Second International Conference on Spoken Language Processing (ICSLP'92)
Banff, Alberta, Canada
Most traditional theories presuppose abstract underlying representations ( URs) and a set of rules to explain phonological processes. There are, however, a number of questions regarding this approach: Where do URs come from? How are rules formed and related to each other? This paper proposes a new approach, "performance phonology", that does not require any explicit rules and URs. In this study, it is hypothesized that rules would emerge as the generalizations a connectionist network abstracts in the process of learning to associate forms with the meanings of the words and URs could emerge as a pattern on the hidden layer. Employing a simple recurrent network, a series of simulations on different types of phonological processes was run. The results show that this network is capable of learning various types of phonological phenomena without URs and explicit rules, thus providing the justification for "performance phonology".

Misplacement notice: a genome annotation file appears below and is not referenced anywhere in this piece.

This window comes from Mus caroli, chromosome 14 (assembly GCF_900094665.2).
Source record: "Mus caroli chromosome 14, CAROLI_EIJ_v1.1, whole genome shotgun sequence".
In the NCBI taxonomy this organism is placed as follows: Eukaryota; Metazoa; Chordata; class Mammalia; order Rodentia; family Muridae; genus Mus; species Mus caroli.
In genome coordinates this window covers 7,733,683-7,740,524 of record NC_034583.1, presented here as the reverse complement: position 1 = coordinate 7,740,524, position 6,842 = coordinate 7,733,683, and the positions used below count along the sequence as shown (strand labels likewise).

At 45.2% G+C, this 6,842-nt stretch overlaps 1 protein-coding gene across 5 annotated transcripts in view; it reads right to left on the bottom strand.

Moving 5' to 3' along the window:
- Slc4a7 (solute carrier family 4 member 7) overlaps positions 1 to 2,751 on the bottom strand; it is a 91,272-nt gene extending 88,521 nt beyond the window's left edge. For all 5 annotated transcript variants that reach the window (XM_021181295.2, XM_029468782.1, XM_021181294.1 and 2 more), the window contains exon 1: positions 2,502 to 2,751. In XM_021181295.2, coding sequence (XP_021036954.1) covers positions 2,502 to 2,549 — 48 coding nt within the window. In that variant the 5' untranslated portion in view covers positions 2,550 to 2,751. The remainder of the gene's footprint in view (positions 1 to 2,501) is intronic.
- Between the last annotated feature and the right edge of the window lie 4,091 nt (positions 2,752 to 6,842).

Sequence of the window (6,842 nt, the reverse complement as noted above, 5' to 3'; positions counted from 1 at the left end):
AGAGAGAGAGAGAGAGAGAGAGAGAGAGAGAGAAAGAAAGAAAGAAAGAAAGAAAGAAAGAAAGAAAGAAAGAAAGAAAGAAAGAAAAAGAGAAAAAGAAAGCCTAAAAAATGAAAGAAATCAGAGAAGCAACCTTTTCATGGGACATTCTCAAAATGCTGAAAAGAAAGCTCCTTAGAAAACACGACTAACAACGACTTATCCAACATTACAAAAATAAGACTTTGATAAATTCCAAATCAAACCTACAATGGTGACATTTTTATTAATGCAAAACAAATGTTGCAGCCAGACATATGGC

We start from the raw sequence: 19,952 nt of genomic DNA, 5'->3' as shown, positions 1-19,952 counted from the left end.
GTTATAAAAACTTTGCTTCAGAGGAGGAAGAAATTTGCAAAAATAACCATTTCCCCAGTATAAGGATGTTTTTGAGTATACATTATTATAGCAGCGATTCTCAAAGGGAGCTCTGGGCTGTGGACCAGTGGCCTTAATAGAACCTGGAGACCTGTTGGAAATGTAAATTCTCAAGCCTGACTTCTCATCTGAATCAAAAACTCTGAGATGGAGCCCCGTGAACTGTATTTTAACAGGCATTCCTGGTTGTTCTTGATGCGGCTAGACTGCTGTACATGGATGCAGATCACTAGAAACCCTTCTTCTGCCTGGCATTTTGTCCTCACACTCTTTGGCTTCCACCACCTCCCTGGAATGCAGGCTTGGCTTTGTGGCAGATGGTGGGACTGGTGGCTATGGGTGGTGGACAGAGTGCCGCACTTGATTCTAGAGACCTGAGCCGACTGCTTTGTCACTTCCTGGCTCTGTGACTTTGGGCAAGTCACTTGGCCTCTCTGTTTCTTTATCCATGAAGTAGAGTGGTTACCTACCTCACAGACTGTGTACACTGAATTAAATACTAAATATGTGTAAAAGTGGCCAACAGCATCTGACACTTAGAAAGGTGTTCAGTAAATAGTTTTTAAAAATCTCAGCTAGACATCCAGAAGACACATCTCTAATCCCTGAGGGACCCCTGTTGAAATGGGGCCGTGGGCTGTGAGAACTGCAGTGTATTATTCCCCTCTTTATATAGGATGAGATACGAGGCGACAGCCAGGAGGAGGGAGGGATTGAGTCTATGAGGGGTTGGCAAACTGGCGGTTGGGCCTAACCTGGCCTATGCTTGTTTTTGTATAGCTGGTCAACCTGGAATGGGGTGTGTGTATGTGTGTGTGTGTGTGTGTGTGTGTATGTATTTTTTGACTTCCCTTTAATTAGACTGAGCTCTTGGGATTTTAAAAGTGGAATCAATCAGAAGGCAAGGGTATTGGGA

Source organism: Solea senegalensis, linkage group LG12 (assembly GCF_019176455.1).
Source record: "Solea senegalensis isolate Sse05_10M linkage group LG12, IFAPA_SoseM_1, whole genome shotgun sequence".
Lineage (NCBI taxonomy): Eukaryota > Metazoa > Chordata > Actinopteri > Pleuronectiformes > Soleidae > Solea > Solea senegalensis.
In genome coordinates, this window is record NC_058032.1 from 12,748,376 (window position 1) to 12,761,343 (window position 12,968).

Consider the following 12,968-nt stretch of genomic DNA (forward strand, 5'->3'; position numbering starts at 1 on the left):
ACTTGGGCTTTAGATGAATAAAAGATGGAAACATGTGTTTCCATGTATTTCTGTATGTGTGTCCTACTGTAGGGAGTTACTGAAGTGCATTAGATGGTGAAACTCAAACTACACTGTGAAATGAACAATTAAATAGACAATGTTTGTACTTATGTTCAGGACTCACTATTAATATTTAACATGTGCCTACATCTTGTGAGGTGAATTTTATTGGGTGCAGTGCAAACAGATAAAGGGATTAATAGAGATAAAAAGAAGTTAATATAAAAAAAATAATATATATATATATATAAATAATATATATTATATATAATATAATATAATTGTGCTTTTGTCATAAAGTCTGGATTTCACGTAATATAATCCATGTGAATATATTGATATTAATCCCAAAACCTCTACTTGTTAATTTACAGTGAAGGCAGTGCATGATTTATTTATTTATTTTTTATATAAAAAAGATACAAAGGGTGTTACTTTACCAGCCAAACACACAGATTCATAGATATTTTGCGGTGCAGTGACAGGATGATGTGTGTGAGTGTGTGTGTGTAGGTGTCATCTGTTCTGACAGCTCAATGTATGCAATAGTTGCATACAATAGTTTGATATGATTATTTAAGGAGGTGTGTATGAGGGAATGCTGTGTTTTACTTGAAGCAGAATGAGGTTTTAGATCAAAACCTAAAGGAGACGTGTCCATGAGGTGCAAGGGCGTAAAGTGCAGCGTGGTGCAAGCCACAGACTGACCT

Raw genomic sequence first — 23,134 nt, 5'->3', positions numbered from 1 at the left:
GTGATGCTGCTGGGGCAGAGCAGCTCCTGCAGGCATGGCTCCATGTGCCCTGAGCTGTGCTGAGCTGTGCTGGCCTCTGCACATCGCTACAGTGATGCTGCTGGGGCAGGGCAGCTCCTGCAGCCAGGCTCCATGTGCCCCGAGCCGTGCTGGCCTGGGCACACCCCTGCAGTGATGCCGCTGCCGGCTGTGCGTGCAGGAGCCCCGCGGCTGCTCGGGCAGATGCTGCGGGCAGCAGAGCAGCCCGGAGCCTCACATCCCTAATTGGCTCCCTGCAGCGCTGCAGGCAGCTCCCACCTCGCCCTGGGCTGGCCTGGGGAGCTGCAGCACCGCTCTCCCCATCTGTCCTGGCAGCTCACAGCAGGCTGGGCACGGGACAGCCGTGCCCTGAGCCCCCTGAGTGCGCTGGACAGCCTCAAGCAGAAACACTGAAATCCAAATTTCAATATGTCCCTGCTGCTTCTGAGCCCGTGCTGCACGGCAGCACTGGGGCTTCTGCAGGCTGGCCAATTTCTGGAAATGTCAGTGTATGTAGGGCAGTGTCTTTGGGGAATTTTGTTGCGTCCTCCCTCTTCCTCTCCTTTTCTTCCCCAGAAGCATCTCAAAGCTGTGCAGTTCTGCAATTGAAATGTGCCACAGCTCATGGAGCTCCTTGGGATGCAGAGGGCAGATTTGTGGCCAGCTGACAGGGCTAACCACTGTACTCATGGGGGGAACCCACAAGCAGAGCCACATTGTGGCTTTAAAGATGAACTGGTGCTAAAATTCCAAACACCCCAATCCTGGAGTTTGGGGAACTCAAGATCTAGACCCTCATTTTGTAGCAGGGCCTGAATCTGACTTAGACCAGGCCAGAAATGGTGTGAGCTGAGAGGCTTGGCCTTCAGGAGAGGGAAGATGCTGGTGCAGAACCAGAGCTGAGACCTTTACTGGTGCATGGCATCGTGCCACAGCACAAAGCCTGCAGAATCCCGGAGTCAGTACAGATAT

Bibliographic reference. Lee, Chan-Do (1992): "Rationale for "performance phonology"", In ICSLP-1992, 1359-1362.